Food writer Harry Eastwood has proved that you really can have your cake and eat it…
Why do you think good cake is so important for a healthy life?
To me, a ‘healthy life’ is one where you feel GOOD. I love cake. I always have. Cake is happy food. The only trouble is that most cakes are full of sugar, white flour and fat. And this meant that I could only really have cake once in a while if I didn’t want to feel bloated or guilty – or both! But after years of this sad reality, I eventually found a solution.
What inspired you to experiment with using vegetables – instead of fat and sugar – in your recipes?
I worked on a show called Cook Yourself Thin and had to come up with a chocolate fudge cake that was low fat and low calorie, but also tasted fantastic. I fundamentally disagree with using chemical substitutes, and remembered how moist and rich a real carrot cake tastes. So I made the chocolate fudge cake using beetroot and it was a colossal success. I then got busy experimenting with other vegetables, and the result of this mad spree into the unknown was my book Red Velvet & Chocolate Heartache.
What effect does the replacement have on the flavour and quality of the cakes?
The cakes in my book don’t TASTE of vegetables. The point of the veg is purely a textural one: whether it’s fluff and air that I’m seeking to achieve (as in a sponge cake) or whether it’s dark and rich velvet (as in a deep chocolate torte). If you can ever taste the vegetable inside the cakes, it’s usually because that pairing works, such as beetroot and chocolate, for example, or parsnip and ginger. Otherwise, they pass through the cakes undetected, but for the conspicuously mysterious textural improvement.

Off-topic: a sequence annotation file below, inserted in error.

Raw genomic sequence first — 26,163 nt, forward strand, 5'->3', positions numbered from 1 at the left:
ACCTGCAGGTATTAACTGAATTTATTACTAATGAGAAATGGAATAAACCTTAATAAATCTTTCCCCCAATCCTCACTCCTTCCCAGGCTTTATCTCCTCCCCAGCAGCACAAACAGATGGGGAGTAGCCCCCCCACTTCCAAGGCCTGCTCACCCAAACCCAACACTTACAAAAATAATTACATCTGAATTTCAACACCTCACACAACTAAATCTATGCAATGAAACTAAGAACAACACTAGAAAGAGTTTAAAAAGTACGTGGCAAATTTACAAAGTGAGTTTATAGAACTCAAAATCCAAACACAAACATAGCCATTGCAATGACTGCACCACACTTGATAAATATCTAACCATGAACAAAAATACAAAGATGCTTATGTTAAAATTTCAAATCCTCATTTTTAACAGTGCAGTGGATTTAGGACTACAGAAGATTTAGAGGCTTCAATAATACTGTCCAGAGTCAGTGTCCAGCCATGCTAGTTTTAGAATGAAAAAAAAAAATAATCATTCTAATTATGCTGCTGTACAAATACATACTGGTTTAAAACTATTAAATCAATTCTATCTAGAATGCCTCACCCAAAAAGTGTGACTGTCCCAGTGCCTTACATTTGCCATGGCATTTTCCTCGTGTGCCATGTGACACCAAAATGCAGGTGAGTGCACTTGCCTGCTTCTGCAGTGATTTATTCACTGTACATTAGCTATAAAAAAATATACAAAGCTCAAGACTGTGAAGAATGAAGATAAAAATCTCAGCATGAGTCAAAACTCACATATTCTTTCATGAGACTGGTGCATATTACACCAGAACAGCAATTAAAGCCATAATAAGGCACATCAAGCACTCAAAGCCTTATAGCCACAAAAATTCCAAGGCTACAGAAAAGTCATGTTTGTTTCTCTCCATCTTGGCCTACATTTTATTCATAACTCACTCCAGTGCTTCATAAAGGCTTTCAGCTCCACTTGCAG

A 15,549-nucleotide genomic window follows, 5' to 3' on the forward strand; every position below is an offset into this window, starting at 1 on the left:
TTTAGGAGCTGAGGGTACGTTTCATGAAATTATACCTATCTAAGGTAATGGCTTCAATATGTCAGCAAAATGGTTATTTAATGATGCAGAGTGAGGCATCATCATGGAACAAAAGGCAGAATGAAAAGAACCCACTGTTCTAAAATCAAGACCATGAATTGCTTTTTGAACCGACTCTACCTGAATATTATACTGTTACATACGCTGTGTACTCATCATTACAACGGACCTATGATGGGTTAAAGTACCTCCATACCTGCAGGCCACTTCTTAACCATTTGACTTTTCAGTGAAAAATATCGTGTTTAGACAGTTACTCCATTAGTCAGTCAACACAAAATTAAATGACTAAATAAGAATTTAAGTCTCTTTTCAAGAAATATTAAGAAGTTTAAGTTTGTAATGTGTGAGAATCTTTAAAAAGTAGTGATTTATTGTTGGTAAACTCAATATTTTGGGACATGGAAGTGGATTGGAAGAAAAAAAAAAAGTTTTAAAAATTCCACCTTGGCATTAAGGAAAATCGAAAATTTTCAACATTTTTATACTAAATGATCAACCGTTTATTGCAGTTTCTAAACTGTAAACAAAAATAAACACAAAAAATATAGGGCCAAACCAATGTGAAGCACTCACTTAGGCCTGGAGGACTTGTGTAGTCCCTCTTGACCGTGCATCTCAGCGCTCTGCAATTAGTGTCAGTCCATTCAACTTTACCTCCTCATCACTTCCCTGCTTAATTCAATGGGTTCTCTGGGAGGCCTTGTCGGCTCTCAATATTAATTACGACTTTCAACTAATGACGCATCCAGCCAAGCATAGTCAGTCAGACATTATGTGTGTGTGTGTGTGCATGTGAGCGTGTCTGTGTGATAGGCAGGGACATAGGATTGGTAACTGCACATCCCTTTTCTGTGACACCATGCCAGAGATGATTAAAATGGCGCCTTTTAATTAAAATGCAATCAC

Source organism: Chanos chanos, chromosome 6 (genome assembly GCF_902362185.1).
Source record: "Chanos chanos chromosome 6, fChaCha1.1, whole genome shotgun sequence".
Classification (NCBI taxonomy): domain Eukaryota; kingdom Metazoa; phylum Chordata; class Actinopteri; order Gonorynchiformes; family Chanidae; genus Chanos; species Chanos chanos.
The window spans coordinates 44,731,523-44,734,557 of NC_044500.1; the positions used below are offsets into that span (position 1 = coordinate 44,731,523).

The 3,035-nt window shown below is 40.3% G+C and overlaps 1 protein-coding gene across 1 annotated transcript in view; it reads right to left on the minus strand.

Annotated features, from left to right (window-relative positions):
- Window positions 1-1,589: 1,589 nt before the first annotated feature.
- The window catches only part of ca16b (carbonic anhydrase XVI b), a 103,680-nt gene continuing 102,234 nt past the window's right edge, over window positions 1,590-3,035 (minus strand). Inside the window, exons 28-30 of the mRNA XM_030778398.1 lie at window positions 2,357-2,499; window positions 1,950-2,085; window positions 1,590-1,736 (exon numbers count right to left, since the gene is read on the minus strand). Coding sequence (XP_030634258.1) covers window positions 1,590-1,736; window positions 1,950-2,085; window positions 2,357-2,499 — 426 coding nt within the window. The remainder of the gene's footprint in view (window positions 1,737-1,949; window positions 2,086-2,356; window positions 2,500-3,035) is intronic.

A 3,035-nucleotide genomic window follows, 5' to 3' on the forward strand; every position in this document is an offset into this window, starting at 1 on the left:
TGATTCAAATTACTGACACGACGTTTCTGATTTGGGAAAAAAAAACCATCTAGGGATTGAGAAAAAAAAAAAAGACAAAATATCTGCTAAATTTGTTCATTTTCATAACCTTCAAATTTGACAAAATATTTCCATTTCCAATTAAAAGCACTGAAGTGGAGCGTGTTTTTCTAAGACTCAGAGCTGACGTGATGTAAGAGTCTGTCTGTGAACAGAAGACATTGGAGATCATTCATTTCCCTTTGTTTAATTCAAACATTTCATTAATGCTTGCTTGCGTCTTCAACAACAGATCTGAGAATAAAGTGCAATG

Also, the flavours aren’t muted by the padding of white flour and the gag of butter, and can, therefore, really sing out. I don’t have a problem with butter (and I adore it on toast or a crumpet), but when it comes to flavour it takes over, so I prefer to save it for the icing where you can taste it.
What are your top tips for baking?
Firstly, make sure you have music or a good radio show to listen to, roll up your sleeves and get ready to enjoy yourself. Baking in a hurry is never fun. Secondly, I like to weigh everything ahead, so that I can wash up as I go along. This also means that you don’t wind up halfway through the recipe before you realise that your baking powder pot is almost empty! Thirdly, if I’m making a batch of cakes, I often make up a second one and freeze it. This is another AMAZING thing about vegetable cakes: they freeze like a dream. Then you can simply defrost it within an hour or so, ice it and eat it!
If you were a cake, which kind would you be?
I would be a Victoria sponge cake (made with courgettes), with a buttercream and seedless raspberry jam centre. Just like my grandmother used to make for the church fete in Sussex.
Harry regularly contributes to various publications, such as Waitrose Weekend, and to France 2’s live morning show, C’est Au Programme. Her new book, A Salad For All Seasons, is due out next year. Follow Harry on Twitter here.